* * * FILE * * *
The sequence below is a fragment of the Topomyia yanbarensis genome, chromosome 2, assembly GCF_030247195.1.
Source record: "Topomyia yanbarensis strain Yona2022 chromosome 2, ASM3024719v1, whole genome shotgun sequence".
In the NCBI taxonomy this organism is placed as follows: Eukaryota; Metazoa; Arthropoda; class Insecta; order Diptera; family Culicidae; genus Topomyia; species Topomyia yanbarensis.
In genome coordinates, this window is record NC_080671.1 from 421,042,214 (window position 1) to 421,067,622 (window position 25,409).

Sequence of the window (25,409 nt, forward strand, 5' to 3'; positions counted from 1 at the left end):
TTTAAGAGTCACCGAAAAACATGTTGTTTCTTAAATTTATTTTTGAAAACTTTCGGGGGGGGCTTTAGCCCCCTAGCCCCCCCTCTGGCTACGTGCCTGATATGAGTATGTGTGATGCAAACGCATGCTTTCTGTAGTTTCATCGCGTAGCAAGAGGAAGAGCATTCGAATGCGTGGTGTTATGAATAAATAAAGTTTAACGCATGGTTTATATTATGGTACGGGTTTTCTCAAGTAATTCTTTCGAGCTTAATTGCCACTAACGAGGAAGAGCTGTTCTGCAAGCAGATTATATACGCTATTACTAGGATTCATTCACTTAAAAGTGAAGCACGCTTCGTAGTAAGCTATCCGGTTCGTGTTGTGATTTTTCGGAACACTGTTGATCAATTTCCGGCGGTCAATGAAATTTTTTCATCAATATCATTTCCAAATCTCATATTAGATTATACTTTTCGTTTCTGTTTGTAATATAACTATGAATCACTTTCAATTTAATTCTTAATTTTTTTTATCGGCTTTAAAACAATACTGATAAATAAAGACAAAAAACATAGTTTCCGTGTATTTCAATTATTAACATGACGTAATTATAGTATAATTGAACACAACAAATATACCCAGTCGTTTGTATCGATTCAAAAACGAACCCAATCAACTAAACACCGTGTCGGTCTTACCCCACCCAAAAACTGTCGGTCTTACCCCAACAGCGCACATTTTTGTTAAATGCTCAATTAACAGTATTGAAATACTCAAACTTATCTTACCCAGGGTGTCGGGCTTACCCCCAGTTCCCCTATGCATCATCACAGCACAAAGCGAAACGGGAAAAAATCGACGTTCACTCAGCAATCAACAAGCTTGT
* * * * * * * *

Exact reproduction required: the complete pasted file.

The sequence below is a fragment of the Topomyia yanbarensis genome, chromosome 2, assembly GCF_030247195.1.
Source record: "Topomyia yanbarensis strain Yona2022 chromosome 2, ASM3024719v1, whole genome shotgun sequence".
In the NCBI taxonomy this organism is placed as follows: Eukaryota; Metazoa; Arthropoda; class Insecta; order Diptera; family Culicidae; genus Topomyia; species Topomyia yanbarensis.
In genome coordinates, this window is record NC_080671.1 from 421,042,214 (window position 1) to 421,067,622 (window position 25,409).

Sequence of the window (25,409 nt, forward strand, 5' to 3'; positions counted from 1 at the left end):
TTTAAGAGTCACCGAAAAACATGTTGTTTCTTAAATTTATTTTTGAAAACTTTCGGGGGGGGCTTTAGCCCCCTAGCCCCCCCTCTGGCTACGTGCCTGATATGAGTATGTGTGATGCAAACGCATGCTTTCTGTAGTTTCATCGCGTAGCAAGAGGAAGAGCATTCGAATGCGTGGTGTTATGAATAAATAAAGTTTAACGCATGGTTTATATTATGGTACGGGTTTTCTCAAGTAATTCTTTCGAGCTTAATTGCCACTAACGAGGAAGAGCTGTTCTGCAAGCAGATTATATACGCTATTACTAGGATTCATTCACTTAAAAGTGAAGCACGCTTCGTAGTAAGCTATCCGGTTCGTGTTGTGATTTTTCGGAACACTGTTGATCAATTTCCGGCGGTCAATGAAATTTTTTCATCAATATCATTTCCAAATCTCATATTAGATTATACTTTTCGTTTCTGTTTGTAATATAACTATGAATCACTTTCAATTTAATTCTTAATTTTTTTTATCGGCTTTAAAACAATACTGATAAATAAAGACAAAAAACATAGTTTCCGTGTATTTCAATTATTAACATGACGTAATTATAGTATAATTGAACACAACAAATATACCCAGTCGTTTGTATCGATTCAAAAACGAACCCAATCAACTAAACACCGTGTCGGTCTTACCCCACCCAAAAACTGTCGGTCTTACCCCAACAGCGCACATTTTTGTTAAATGCTCAATTAACAGTATTGAAATACTCAAACTTATCTTACCCAGGGTGTCGGGCTTACCCCCAGTTCCCCTATGCATCATCACAGCACAAAGCGAAACGGGAAAAAATCGACGTTCACTCAGCAATCAACAAGCTTGT